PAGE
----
Bring Me The Horizon CREDIT: Rowenne Lantion

Sure, production company Pollen probably needed better communication with fans in the run-up to the event (logistical questions were left unanswered for aeons while ticket delivery ran dangerously close to the wire), but once it started, the weekender went off without a hitch. “Yesterday was the best day of my life,” one fan tells us back at the hotel on Saturday morning, noticing our matching wristbands. She has no idea how she will do it all again today, but a few hours of relaxing by the pool seem to be the answer. Well, it beats a warm cider.

“It’s set up like a festival, but it feels different ‘cos it’s a whole celebration of Bring Me The Horizon. It feels like a family club,” says Nova Twins’ Georgia South, fresh from their jaw-dropping set on Saturday. “We love that band. We loved touring with them, we loved recording with them, and to come and play with them in Malta – who would say no?”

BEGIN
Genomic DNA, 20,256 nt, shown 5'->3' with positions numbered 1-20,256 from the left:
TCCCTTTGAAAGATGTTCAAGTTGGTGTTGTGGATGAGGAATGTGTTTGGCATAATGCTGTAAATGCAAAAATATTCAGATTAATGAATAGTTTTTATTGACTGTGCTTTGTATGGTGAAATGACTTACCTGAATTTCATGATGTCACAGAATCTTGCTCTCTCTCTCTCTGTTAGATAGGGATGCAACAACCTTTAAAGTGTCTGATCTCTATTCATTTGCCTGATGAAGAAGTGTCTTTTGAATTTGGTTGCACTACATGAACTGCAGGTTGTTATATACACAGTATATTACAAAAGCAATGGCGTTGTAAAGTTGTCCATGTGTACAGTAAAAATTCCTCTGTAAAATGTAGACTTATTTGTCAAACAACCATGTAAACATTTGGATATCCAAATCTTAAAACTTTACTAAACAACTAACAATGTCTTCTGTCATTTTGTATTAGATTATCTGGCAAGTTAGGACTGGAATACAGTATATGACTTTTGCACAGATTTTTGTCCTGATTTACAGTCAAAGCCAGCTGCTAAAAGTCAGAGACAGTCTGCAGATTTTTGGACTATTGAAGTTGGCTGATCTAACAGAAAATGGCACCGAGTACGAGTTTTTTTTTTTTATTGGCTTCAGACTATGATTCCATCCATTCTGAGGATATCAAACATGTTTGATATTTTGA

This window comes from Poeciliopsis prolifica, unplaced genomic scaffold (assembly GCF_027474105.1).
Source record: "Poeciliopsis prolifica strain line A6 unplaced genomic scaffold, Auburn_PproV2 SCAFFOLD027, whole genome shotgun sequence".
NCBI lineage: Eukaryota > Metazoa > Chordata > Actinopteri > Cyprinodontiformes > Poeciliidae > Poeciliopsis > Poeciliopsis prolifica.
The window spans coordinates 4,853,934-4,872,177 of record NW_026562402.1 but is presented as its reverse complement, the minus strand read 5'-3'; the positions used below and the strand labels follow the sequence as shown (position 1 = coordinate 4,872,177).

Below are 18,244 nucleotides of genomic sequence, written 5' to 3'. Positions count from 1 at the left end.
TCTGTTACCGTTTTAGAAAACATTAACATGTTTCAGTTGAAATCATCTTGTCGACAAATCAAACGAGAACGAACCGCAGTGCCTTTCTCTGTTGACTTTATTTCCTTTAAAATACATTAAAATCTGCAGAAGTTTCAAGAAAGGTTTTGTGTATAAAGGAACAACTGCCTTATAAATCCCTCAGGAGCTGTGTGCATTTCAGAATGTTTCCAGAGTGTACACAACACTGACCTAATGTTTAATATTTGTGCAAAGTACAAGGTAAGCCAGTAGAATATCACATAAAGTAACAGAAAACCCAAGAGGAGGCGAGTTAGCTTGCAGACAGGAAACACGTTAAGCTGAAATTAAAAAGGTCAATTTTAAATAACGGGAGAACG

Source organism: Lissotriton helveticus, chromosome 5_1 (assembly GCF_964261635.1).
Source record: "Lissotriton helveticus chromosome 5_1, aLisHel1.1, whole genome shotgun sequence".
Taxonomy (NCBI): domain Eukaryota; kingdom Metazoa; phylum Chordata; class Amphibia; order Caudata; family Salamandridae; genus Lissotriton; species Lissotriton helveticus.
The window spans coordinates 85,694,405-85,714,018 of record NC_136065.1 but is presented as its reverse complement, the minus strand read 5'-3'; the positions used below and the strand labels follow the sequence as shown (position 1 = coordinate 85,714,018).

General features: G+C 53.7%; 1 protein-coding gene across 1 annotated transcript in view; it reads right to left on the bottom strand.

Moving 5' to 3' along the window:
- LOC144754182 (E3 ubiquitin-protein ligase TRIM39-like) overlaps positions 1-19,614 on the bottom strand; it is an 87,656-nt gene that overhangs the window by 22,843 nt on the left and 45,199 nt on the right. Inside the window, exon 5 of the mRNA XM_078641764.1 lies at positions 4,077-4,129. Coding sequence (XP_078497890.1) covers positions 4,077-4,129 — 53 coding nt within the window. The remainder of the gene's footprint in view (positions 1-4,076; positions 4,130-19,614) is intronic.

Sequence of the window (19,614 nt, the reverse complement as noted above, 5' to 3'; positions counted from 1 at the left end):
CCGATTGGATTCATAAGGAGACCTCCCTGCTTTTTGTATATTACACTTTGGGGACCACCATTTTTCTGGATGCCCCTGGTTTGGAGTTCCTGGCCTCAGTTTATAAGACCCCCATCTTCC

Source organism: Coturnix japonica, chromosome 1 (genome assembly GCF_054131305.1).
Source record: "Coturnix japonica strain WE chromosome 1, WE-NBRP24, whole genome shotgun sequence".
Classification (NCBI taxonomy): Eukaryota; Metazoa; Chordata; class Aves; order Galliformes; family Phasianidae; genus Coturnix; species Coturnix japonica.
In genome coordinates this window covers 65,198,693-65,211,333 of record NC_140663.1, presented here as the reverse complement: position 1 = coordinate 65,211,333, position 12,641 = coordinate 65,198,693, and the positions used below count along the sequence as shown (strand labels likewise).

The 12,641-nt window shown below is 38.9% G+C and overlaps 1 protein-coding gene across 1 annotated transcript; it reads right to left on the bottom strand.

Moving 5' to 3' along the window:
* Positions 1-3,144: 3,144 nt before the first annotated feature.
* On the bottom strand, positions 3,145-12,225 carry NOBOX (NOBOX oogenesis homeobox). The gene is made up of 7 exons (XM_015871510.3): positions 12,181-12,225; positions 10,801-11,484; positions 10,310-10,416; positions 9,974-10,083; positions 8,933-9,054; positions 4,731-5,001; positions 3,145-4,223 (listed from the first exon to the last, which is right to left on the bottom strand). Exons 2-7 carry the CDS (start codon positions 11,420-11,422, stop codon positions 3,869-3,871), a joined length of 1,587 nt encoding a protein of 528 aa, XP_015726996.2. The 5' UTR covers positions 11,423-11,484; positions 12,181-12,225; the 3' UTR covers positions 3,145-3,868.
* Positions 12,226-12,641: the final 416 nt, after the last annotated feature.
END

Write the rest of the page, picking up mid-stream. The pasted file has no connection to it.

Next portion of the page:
Bring Me The Horizon might not be the first musical artist you think of when you think of a Mediterranean weekender. That niche is usually reserved for dance music – Gianpula Village will play host to the electronic-focused World Club Dome and Glitch festivals later this summer and it proudly boasts the title of 54th best clubbing village in the world. Yet all 6,000 of the tickets for the Sheffield band’s event sold out on the first day of release, and no one was more surprised than Sykes himself.

For years, Bring Me The Horizon were the outsiders of British rock with their ambitious, scrappy take on metalcore. They’ve struggled to get to where they are today – an arena-selling force set to headline Reading & Leeds Festivals for the first time in August.

“Those years scarred us,” Sykes says in a quiet, dungeon-like room on the festival site. “We didn’t know if anyone would come because, in our heads, we don’t have fans, and everyone hates us. We never feel safe, we never feel like we’ve made it, and we certainly never feel like a big band.”

“You look around the site today and you know you’re with your people. You know you belong” – Oli Sykes, Bring Me The Horizon